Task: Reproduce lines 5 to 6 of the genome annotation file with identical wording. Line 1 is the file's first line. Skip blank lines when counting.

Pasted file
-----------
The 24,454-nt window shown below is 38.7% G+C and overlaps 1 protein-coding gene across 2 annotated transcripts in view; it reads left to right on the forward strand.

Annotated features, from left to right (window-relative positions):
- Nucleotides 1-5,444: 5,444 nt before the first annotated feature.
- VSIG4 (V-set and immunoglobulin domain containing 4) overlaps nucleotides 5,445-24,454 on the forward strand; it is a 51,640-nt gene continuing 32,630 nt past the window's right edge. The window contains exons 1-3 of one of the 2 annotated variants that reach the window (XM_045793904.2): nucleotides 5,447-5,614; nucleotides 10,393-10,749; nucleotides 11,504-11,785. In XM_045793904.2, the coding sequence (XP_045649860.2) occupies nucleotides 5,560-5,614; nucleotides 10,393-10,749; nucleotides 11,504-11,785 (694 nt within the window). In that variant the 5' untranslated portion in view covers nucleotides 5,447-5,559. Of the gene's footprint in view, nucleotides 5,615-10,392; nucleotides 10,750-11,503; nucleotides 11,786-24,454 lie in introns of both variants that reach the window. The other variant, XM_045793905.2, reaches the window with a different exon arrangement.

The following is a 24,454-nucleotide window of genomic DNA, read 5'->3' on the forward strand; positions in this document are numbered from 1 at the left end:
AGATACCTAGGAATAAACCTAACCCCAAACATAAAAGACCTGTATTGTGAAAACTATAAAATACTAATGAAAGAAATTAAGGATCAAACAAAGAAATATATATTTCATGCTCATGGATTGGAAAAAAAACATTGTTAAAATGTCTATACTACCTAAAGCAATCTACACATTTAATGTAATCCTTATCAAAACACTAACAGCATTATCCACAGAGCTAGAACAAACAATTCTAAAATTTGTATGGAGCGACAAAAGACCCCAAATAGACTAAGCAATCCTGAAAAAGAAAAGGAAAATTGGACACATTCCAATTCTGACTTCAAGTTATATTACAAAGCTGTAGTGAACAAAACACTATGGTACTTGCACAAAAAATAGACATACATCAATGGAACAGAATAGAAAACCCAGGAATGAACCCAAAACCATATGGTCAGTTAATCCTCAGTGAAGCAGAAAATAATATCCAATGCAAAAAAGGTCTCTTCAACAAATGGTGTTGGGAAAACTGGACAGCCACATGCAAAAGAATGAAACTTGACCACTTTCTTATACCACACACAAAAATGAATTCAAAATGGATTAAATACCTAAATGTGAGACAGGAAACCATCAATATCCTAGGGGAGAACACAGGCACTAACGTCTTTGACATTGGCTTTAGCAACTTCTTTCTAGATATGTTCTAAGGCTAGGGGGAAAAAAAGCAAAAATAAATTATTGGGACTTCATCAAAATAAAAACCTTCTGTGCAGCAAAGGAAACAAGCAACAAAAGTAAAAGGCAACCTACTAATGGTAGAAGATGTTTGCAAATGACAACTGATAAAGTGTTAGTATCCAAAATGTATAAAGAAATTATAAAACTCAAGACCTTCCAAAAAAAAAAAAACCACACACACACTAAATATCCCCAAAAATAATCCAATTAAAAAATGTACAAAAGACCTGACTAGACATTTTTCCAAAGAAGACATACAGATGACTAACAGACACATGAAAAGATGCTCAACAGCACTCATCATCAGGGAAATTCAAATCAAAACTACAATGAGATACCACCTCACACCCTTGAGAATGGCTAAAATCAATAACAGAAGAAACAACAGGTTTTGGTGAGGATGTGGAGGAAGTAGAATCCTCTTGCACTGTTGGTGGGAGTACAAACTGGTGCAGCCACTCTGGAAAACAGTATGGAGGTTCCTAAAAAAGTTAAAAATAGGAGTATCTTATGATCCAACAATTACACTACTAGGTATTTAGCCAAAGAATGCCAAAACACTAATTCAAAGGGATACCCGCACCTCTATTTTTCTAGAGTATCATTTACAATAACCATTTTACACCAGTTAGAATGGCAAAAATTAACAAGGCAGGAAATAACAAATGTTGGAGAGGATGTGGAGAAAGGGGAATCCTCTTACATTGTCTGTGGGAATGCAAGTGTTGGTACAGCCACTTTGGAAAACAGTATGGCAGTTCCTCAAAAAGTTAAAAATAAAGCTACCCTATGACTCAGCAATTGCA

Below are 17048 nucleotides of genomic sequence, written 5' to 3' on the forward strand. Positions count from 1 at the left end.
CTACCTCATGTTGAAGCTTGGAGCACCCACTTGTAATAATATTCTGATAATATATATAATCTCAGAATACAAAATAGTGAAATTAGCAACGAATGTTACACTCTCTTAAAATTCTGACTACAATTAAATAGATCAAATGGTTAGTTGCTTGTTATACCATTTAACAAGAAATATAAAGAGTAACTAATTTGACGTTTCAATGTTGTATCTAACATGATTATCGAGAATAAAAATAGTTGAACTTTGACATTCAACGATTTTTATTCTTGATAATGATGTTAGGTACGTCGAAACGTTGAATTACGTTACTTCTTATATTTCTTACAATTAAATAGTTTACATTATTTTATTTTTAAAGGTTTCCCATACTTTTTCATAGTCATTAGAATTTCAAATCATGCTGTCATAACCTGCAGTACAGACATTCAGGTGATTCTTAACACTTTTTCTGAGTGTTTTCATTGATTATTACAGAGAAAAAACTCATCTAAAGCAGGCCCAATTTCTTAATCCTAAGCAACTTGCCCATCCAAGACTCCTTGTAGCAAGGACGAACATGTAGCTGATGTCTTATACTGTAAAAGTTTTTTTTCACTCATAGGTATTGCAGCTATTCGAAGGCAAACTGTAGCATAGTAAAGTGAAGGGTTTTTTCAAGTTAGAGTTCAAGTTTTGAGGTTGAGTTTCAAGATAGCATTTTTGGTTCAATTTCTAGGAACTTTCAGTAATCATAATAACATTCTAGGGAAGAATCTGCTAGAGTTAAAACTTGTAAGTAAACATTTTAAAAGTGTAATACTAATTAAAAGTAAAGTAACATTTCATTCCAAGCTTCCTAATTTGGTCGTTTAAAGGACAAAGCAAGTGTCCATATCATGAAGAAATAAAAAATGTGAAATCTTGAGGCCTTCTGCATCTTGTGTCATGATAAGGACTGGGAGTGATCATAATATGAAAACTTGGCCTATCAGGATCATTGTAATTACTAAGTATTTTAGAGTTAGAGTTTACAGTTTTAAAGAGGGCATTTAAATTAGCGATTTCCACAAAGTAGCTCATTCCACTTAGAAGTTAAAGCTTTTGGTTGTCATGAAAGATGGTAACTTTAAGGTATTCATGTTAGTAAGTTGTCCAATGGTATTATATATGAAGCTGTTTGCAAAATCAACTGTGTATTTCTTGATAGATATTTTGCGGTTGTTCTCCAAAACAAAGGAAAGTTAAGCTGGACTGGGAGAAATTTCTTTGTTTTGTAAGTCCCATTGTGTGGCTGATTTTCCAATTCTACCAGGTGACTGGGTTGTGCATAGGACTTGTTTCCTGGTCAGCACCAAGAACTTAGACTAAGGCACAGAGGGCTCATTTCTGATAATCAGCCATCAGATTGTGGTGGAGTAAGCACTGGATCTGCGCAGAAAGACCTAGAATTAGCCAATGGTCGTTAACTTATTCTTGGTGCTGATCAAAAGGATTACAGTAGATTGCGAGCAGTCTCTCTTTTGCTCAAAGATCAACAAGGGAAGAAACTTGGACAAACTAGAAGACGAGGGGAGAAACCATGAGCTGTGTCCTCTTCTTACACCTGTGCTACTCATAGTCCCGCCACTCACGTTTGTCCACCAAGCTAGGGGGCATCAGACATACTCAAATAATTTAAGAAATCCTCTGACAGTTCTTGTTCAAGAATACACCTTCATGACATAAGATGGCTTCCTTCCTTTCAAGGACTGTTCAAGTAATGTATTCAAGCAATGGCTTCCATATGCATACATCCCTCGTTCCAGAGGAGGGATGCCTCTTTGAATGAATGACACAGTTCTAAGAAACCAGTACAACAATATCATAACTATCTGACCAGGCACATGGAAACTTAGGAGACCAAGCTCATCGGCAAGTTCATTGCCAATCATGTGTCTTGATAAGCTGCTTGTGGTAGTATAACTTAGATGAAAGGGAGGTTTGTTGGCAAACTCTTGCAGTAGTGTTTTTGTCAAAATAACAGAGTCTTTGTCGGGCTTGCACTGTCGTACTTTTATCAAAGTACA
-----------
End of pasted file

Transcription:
The following is a 24,454-nucleotide window of genomic DNA, read 5'->3' on the forward strand; positions in this document are numbered from 1 at the left end:
AGATACCTAGGAATAAACCTAACCCCAAACATAAAAGACCTGTATTGTGAAAACTATAAAATACTAATGAAAGAAATTAAGGATCAAACAAAGAAATATATATTTCATGCTCATGGATTGGAAAAAAAACATTGTTAAAATGTCTATACTACCTAAAGCAATCTACACATTTAATGTAATCCTTATCAAAACACTAACAGCATTATCCACAGAGCTAGAACAAACAATTCTAAAATTTGTATGGAGCGACAAAAGACCCCAAATAGACTAAGCAATCCTGAAAAAGAAAAGGAAAATTGGACACATTCCAATTCTGACTTCAAGTTATATTACAAAGCTGTAGTGAACAAAACACTATGGTACTTGCACAAAAAATAGACATACATCAATGGAACAGAATAGAAAACCCAGGAATGAACCCAAAACCATATGGTCAGTTAATCCTCAGTGAAGCAGAAAATAATATCCAATGCAAAAAAGGTCTCTTCAACAAATGGTGTTGGGAAAACTGGACAGCCACATGCAAAAGAATGAAACTTGACCACTTTCTTATACCACACACAAAAATGAATTCAAAATGGATTAAATACCTAAATGTGAGACAGGAAACCATCAATATCCTAGGGGAGAACACAGGCACTAACGTCTTTGACATTGGCTTTAGCAACTTCTTTCTAGATATGTTCTAAGGCTAGGGGGAAAAAAAGCAAAAATAAATTATTGGGACTTCATCAAAATAAAAACCTTCTGTGCAGCAAAGGAAACAAGCAACAAAAGTAAAAGGCAACCTACTAATGGTAGAAGATGTTTGCAAATGACAACTGATAAAGTGTTAGTATCCAAAATGTATAAAGAAATTATAAAACTCAAGACCTTCCAAAAAAAAAAAAACCACACACACACTAAATATCCCCAAAAATAATCCAATTAAAAAATGTACAAAAGACCTGACTAGACATTTTTCCAAAGAAGACATACAGATGACTAACAGACACATGAAAAGATGCTCAACAGCACTCATCATCAGGGAAATTCAAATCAAAACTACAATGAGATACCACCTCACACCCTTGAGAATGGCTAAAATCAATAACAGAAGAAACAACAGGTTTTGGTGAGGATGTGGAGGAAGTAGAATCCTCTTGCACTGTTGGTGGGAGTACAAACTGGTGCAGCCACTCTGGAAAACAGTATGGAGGTTCCTAAAAAAGTTAAAAATAGGAGTATCTTATGATCCAACAATTACACTACTAGGTATTTAGCCAAAGAATGCCAAAACACTAATTCAAAGGGATACCCGCACCTCTATTTTTCTAGAGTATCATTTACAATAACCATTTTACACCAGTTAGAATGGCAAAAATTAACAAGGCAGGAAATAACAAATGTTGGAGAGGATGTGGAGAAAGGGGAATCCTCTTACATTGTCTGTGGGAATGCAAGTGTTGGTACAGCCACTTTGGAAAACAGTATGGCAGTTCCTCAAAAAGTTAAAAATAAAGCTACCCTATGACTCAGCAATTGCA